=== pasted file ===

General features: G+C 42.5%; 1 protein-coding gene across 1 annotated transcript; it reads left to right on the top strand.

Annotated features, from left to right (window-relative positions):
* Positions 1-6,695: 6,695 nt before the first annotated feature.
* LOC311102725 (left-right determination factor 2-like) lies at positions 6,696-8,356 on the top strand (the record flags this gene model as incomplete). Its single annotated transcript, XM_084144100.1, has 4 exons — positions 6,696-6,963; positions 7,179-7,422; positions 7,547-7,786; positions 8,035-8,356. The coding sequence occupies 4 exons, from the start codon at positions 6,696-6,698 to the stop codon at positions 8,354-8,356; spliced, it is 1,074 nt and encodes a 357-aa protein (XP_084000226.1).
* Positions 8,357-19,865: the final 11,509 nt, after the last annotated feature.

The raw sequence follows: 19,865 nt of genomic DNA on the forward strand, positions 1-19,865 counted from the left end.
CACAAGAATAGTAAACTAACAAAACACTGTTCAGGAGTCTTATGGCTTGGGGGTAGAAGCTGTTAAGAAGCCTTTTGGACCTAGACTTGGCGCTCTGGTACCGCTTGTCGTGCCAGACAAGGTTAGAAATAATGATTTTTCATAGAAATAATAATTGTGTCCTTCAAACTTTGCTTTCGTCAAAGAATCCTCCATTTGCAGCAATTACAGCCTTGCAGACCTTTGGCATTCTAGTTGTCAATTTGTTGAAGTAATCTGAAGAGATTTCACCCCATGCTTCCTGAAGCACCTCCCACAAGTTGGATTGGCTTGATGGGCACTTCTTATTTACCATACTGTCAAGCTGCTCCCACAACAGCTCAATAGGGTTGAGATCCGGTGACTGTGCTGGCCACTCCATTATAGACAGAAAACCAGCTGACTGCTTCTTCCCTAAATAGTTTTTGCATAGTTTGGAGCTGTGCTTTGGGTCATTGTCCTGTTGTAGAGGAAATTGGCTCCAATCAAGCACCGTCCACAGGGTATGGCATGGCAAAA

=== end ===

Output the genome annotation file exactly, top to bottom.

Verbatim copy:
General features: G+C 42.5%; 1 protein-coding gene across 1 annotated transcript; it reads left to right on the top strand.

Annotated features, from left to right (window-relative positions):
* Positions 1-6,695: 6,695 nt before the first annotated feature.
* LOC311102725 (left-right determination factor 2-like) lies at positions 6,696-8,356 on the top strand (the record flags this gene model as incomplete). Its single annotated transcript, XM_084144100.1, has 4 exons — positions 6,696-6,963; positions 7,179-7,422; positions 7,547-7,786; positions 8,035-8,356. The coding sequence occupies 4 exons, from the start codon at positions 6,696-6,698 to the stop codon at positions 8,354-8,356; spliced, it is 1,074 nt and encodes a 357-aa protein (XP_084000226.1).
* Positions 8,357-19,865: the final 11,509 nt, after the last annotated feature.

The raw sequence follows: 19,865 nt of genomic DNA on the forward strand, positions 1-19,865 counted from the left end.
CACAAGAATAGTAAACTAACAAAACACTGTTCAGGAGTCTTATGGCTTGGGGGTAGAAGCTGTTAAGAAGCCTTTTGGACCTAGACTTGGCGCTCTGGTACCGCTTGTCGTGCCAGACAAGGTTAGAAATAATGATTTTTCATAGAAATAATAATTGTGTCCTTCAAACTTTGCTTTCGTCAAAGAATCCTCCATTTGCAGCAATTACAGCCTTGCAGACCTTTGGCATTCTAGTTGTCAATTTGTTGAAGTAATCTGAAGAGATTTCACCCCATGCTTCCTGAAGCACCTCCCACAAGTTGGATTGGCTTGATGGGCACTTCTTATTTACCATACTGTCAAGCTGCTCCCACAACAGCTCAATAGGGTTGAGATCCGGTGACTGTGCTGGCCACTCCATTATAGACAGAAAACCAGCTGACTGCTTCTTCCCTAAATAGTTTTTGCATAGTTTGGAGCTGTGCTTTGGGTCATTGTCCTGTTGTAGAGGAAATTGGCTCCAATCAAGCACCGTCCACAGGGTATGGCATGGCAAAA